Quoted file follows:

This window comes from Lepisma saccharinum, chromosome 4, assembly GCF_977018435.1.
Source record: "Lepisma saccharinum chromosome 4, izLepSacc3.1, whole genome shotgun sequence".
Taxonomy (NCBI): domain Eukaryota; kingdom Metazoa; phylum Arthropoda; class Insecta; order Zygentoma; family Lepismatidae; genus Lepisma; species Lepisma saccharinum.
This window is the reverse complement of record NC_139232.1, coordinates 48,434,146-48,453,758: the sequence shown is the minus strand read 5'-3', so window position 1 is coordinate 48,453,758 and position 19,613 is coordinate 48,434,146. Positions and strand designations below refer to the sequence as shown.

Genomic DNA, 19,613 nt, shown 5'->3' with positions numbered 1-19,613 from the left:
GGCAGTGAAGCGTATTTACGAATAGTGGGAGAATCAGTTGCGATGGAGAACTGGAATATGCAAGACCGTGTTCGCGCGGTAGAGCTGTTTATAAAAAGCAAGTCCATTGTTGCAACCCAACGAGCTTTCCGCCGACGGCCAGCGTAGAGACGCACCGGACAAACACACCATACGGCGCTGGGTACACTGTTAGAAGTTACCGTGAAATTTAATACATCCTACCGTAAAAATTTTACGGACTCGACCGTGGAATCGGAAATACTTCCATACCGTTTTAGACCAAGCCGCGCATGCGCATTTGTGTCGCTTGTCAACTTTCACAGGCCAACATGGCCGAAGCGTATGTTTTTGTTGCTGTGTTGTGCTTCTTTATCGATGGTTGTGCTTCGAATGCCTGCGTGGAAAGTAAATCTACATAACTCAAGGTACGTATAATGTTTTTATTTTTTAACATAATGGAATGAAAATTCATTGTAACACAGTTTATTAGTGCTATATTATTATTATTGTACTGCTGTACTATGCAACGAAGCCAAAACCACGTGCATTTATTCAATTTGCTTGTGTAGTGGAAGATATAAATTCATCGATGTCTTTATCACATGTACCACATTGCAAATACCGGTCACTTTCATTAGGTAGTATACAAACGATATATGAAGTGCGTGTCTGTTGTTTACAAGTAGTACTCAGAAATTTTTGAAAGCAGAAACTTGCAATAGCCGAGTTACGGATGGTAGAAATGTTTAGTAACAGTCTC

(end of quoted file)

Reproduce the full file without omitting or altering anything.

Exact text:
This window comes from Lepisma saccharinum, chromosome 4, assembly GCF_977018435.1.
Source record: "Lepisma saccharinum chromosome 4, izLepSacc3.1, whole genome shotgun sequence".
Taxonomy (NCBI): domain Eukaryota; kingdom Metazoa; phylum Arthropoda; class Insecta; order Zygentoma; family Lepismatidae; genus Lepisma; species Lepisma saccharinum.
This window is the reverse complement of record NC_139232.1, coordinates 48,434,146-48,453,758: the sequence shown is the minus strand read 5'-3', so window position 1 is coordinate 48,453,758 and position 19,613 is coordinate 48,434,146. Positions and strand designations below refer to the sequence as shown.

Genomic DNA, 19,613 nt, shown 5'->3' with positions numbered 1-19,613 from the left:
GGCAGTGAAGCGTATTTACGAATAGTGGGAGAATCAGTTGCGATGGAGAACTGGAATATGCAAGACCGTGTTCGCGCGGTAGAGCTGTTTATAAAAAGCAAGTCCATTGTTGCAACCCAACGAGCTTTCCGCCGACGGCCAGCGTAGAGACGCACCGGACAAACACACCATACGGCGCTGGGTACACTGTTAGAAGTTACCGTGAAATTTAATACATCCTACCGTAAAAATTTTACGGACTCGACCGTGGAATCGGAAATACTTCCATACCGTTTTAGACCAAGCCGCGCATGCGCATTTGTGTCGCTTGTCAACTTTCACAGGCCAACATGGCCGAAGCGTATGTTTTTGTTGCTGTGTTGTGCTTCTTTATCGATGGTTGTGCTTCGAATGCCTGCGTGGAAAGTAAATCTACATAACTCAAGGTACGTATAATGTTTTTATTTTTTAACATAATGGAATGAAAATTCATTGTAACACAGTTTATTAGTGCTATATTATTATTATTGTACTGCTGTACTATGCAACGAAGCCAAAACCACGTGCATTTATTCAATTTGCTTGTGTAGTGGAAGATATAAATTCATCGATGTCTTTATCACATGTACCACATTGCAAATACCGGTCACTTTCATTAGGTAGTATACAAACGATATATGAAGTGCGTGTCTGTTGTTTACAAGTAGTACTCAGAAATTTTTGAAAGCAGAAACTTGCAATAGCCGAGTTACGGATGGTAGAAATGTTTAGTAACAGTCTC